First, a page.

Voluntary sector wants welfare system devolution

SCVO's Lucy McTernan was a seminar attendee. Picture: Gordon Fraser
SCVO's Lucy McTernan was a seminar attendee. Picture: Gordon Fraser
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THE voluntary sector in Scotland will call for the devolution of almost the entire welfare 
system from Westminster to Holyrood in its response to the Smith Commission, a seminar heard yesterday.

Lucy McTernan, deputy chief executive of the Scottish Council for Voluntary Organisations, said that with the exception of pensions, the SCVO would ask for “a coherent package of social security and benefits powers” to be devolved. She said the aim would be to encourage positive behaviour rather than taking a “punitive” approach.

“People should be the 
starting-point, not money,” Ms McTernan told the seminar on what the referendum result might mean for charities.

“Obviously there is a debate about how to finance the system, but if we look at people first, it is a different conversation.”

Jackie Brock, chief executive of Children in Scotland, an umbrella group covering around 400 children’s charities, agreed – but warned that the approach had to be “powers with a purpose”.

“If we devolve the wrong set of powers or devolve incompletely, that could potentially make things worse,” she warned.

Ms McTernan picked up on a similar point, saying there had been a “fascinating” response from the voluntary sector to the call for feedback by the Smith Commission, which will map out a devolved future for Scotland by the end of November.

She agreed with chair Jane Ryder that events were “hurtling apace” but was delighted that the charitable sector was able to discuss “real detail, from very specific issues to big macro questions”.

She added: “The referendum debate was so engaging, and people were so engaged. Voices from communities that are 
traditionally excluded from such debates were heard – and need to continue being heard.

“Working at pace is important to ensure faith is not lost in the promises made – but our concern is that if it moves so fast, will it become an old-fashioned political stitch-up? Civic society must be part of the process.”

Ms McTernan said many in the third sector had remained quiet and neutral during the referendum campaign but had “lots to say” now.

“The process now feels a lot more like 1997 when there was a clear push for a Yes-Yes vote in the devolution referendum. This could be a watershed moment to shift the nature of policy development.”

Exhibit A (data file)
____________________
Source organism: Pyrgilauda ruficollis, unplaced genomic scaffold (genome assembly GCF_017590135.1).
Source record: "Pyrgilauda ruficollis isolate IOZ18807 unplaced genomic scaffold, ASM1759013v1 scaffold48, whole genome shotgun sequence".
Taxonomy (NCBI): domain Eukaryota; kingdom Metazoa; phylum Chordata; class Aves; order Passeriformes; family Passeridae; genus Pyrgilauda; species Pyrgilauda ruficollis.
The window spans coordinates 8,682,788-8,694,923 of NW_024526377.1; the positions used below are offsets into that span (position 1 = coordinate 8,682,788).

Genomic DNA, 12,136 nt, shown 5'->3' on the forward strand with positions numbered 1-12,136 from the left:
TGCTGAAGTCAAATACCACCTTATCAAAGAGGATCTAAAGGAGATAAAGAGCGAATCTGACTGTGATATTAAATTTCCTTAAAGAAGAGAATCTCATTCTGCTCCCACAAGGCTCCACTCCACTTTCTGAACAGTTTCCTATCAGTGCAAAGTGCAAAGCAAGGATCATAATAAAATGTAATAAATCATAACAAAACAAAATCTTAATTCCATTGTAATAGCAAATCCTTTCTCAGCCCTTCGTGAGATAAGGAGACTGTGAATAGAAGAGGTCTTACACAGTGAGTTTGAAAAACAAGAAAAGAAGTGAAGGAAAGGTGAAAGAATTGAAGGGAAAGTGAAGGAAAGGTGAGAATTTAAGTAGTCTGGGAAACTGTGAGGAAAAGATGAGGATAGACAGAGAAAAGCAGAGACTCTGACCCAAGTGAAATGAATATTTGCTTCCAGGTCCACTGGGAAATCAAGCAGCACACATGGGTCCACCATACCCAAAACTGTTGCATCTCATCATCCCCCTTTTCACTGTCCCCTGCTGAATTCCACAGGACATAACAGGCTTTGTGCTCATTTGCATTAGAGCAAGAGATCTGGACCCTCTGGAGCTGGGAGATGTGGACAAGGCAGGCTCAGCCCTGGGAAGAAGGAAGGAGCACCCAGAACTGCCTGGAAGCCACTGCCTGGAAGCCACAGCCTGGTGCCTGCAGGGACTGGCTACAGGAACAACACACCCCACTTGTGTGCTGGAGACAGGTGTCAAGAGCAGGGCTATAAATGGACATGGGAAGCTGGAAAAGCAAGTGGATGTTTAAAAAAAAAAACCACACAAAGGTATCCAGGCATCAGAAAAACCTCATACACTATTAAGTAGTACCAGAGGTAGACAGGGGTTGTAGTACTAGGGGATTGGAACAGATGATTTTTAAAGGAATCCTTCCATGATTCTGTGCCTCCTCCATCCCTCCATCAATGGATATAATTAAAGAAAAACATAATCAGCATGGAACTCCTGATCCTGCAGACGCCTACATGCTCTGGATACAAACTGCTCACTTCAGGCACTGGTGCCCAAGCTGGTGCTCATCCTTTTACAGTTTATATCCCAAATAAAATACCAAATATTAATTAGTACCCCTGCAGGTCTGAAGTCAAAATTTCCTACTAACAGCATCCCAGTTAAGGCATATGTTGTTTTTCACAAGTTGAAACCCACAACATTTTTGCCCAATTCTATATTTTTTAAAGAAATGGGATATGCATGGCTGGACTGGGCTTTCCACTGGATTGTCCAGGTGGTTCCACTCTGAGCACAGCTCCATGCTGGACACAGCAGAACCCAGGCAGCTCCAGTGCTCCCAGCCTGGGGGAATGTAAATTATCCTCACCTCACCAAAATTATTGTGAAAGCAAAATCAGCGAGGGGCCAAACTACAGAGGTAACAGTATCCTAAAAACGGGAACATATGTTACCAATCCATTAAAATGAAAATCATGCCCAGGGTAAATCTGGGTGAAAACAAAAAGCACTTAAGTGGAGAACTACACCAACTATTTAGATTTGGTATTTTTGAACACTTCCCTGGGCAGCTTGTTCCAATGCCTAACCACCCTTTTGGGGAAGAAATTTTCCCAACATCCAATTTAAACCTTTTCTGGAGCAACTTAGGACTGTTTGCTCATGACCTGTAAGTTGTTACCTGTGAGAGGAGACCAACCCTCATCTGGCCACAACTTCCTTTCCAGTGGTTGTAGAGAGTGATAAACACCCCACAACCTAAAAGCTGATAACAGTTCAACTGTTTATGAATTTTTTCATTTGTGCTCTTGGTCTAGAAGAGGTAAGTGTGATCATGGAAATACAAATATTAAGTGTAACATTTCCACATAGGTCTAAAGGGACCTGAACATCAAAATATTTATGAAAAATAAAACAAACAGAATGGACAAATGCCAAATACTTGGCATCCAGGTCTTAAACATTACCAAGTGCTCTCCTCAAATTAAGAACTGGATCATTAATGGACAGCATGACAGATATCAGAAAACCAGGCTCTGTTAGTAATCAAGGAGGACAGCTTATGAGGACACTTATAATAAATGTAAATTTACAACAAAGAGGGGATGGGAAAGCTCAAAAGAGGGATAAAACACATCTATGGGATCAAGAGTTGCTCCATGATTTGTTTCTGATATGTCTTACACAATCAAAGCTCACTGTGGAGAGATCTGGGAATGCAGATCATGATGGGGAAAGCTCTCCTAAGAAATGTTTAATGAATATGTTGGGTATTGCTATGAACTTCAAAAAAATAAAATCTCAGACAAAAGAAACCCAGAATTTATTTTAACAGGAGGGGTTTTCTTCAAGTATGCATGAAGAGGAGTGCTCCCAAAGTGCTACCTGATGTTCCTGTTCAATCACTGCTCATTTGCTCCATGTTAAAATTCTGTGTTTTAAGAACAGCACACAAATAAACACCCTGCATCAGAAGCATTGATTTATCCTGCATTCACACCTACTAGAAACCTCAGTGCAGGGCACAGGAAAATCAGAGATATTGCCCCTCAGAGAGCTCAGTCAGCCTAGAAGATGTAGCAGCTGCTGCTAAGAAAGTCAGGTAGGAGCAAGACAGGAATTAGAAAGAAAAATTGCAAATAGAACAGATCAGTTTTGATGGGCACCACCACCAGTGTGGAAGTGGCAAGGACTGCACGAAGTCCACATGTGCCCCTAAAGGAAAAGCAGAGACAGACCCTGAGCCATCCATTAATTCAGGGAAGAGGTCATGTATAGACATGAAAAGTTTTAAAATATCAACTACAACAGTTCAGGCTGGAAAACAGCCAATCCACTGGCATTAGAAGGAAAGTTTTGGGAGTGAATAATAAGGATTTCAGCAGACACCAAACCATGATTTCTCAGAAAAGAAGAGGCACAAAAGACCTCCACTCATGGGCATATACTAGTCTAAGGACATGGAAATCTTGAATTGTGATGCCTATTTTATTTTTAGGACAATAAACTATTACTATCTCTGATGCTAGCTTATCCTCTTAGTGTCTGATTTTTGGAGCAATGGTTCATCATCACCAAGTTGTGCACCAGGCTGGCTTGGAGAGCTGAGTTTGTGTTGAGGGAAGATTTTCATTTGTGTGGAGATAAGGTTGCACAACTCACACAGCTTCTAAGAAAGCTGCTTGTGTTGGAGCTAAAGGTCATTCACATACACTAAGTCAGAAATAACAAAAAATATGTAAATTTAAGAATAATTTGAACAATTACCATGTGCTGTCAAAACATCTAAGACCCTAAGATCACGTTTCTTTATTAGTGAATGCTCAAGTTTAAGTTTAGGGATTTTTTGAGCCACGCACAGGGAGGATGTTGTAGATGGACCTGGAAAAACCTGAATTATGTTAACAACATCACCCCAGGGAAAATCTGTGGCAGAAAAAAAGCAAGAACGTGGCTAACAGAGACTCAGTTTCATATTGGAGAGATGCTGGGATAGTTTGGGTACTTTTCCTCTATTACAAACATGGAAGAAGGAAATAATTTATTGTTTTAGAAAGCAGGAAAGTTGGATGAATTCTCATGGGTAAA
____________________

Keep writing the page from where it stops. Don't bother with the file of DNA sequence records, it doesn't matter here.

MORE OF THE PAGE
This would mean devolving decision-making power down to communities, but that did not mean just handing more responsibility to local authorities, but a new way of doing things, she stressed.

It was crucial to devolve powers to get people back to work, Ms McTernan said. She insisted the UK Government Work Programme “wasn’t working” and SCVO had a far better track record because it started by looking at an individual’s needs rather than a standard contract.

Ms Brock said Children in Scotland had set itself the hugely ambitious target of making Scotland the “best place in the world to grow up for children and young people”.

This required a strong economy, a commitment to social justice and “powers with a purpose”, she explained.

Ms Brock said “Scotland’s shame” was its failure to improve things for the 20 per cent of children growing up in poverty. Levels of attainment at school, drug and alcohol abuse, teenage pregnancy and obesity had not moved for this group in 20 years, she said.

“We will be arguing that 
future Scottish governments need powers to transform the childcare system in Scotland,” Ms Brock added.

She said high-quality childcare had significant benefits in terms of cognitive development, language and speech, while poor childcare could have a negative impact.

“We spend as much as the Scandic countries on childcare (around £3.2 billion) but the system isn’t working in terms of cost, flexibility and outcomes. We need to be more efficient …as we think better childcare can deliver a better economy and better social justice.”

Ms Brock argued that the Smith Commisison could be a rather “sterile process” and couldn’t be “the only game in town” – a process of long-term change had to continue in